United States District Court, S.D. Mississippi, Eastern Division
WARREN C. FLOWERS PLAINTIFF
JEFF SESSIONS, ATTORNEY GENERAL DEFENDANT
MEMORANDUM OPINION AND ORDER
STARRETT UNITED STATES DISTRICT JUDGE
a Title VII case. The Court discussed its background in a
Memorandum Opinion and Order entered on March 18, 2019.
See Flowers v. Sessions, No. 2:17-CV-118-KS-MTP,
2019 WL 1246199 (S.D.Miss. Mar. 18, 2019). For the reasons
below, the Court denies Plaintiff's
Motion for Reconsideration . The Court also
grants in part and defers ruling in part on
Defendant's Motion in Limine , as provided below.
Motion for Reconsideration 
argues that the Court should reconsider its earlier opinion
dismissing his claims of racial discrimination and hostile
work environment because there is new evidence available that
creates genuine issues of material fact as to those claims.
motion asking the court to reconsider a prior ruling is
evaluated either as a motion . . . under Rule 59(e) or . . .
under Rule 60(b). The rule under which the motion is
considered is based on when the motion is filed. If the
motion is filed within twenty-eight days after the entry of
judgment, the motion is treated as though it was filed under
Rule 59, and if it was filed outside of that time, it is
analyzed under Rule 60.” Demahy v. Schwarz Pharma,
Inc., 702 F.3d 177, 182 n. 2 (5th Cir. 2012).
Plaintiff's Motion for Reconsideration  was filed on
March 28, 2019, within twenty-eight days of the Court's
Memorandum Opinion and Order  of March 18, 2019.
Therefore, Rule 59(e) applies.
Rule 59(e) motion calls into question the correctness of a
judgment.” Templet v. Hydrochem, Inc., 367
F.3d 473, 478 (5th Cir. 2004). There are three grounds for
altering a judgment under Rule 59(e): “(1) an
intervening change in controlling law, (2) the availability
of new evidence not previously available, or (3) the need to
correct a clear error of law or prevent manifest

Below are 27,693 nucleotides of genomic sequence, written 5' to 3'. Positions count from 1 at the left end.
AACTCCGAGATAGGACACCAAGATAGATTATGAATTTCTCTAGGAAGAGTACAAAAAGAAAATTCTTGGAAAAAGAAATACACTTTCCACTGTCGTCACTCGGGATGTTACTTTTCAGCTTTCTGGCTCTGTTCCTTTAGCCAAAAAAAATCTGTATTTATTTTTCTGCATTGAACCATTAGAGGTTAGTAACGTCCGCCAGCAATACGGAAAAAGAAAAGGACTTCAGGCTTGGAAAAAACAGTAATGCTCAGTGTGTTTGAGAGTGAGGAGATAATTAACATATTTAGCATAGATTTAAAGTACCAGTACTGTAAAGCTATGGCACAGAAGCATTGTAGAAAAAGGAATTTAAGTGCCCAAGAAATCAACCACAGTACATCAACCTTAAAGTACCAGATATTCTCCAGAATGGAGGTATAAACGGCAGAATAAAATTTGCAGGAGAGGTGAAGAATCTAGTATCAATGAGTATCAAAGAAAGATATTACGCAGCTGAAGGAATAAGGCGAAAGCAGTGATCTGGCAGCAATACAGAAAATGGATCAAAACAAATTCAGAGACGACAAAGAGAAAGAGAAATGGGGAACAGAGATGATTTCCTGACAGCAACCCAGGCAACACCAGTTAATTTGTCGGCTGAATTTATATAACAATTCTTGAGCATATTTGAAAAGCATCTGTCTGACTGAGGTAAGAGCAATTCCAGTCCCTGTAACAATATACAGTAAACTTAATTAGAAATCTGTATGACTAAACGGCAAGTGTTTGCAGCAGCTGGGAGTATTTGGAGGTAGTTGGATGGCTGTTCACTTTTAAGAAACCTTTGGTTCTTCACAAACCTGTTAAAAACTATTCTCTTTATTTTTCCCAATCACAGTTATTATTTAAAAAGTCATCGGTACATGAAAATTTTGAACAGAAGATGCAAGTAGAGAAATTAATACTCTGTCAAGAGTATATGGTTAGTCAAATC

injustice.” Williamson Pounders Architects, P.C. v.
Tunica County, 681 F.Supp.2d 766, 767 (N.D. Miss. 2008).
Rule 59(e) motions are “not the proper vehicle for
rehashing evidence, legal theories, or arguments that could
have been offered or raised before the entry of judgment,
” Templet, 367 F.3d at 478, and they
“should not be used to . . . re-urge matters that have
already been advanced by a party.” Nationalist
Movement v. Town of Jena, 321 F. App=x 359, 364 (5th
Cir. 2009). It is “an extraordinary remedy that should
be used sparingly.” Id. Before filing a Rule
59(e) motion, a party “should evaluate whether what may
seem to be a clear error of law is in fact simply a point of
disagreement” with the Court. Atkins v. Marathon
LeTourneau Co., 130 F.R.D. 625, 626 (S.D.Miss. 1990).
Plaintiff has not presented any “new evidence not
previously available.” Williamson Pounders,
681 F.Supp.2d at 767. Plaintiff knew of these witnesses and
could have presented affidavits prior to entry of the
Court's opinion. If they were unwilling or unable to
testify, Plaintiff could have issued subpoenas and deposed
them. Instead, Plaintiff chose to rely on his own allegations
in response [60, 61] to Defendant's Motion for Partial
Summary Judgment . As the Court previously noted,
Plaintiff failed to offer any evidentiary support whatsoever
for many of his factual claims. Flowers, 2019 WL
1246199 at *2-*4. Therefore, Plaintiff has not presented any
new evidence that was previously unavailable, and he is not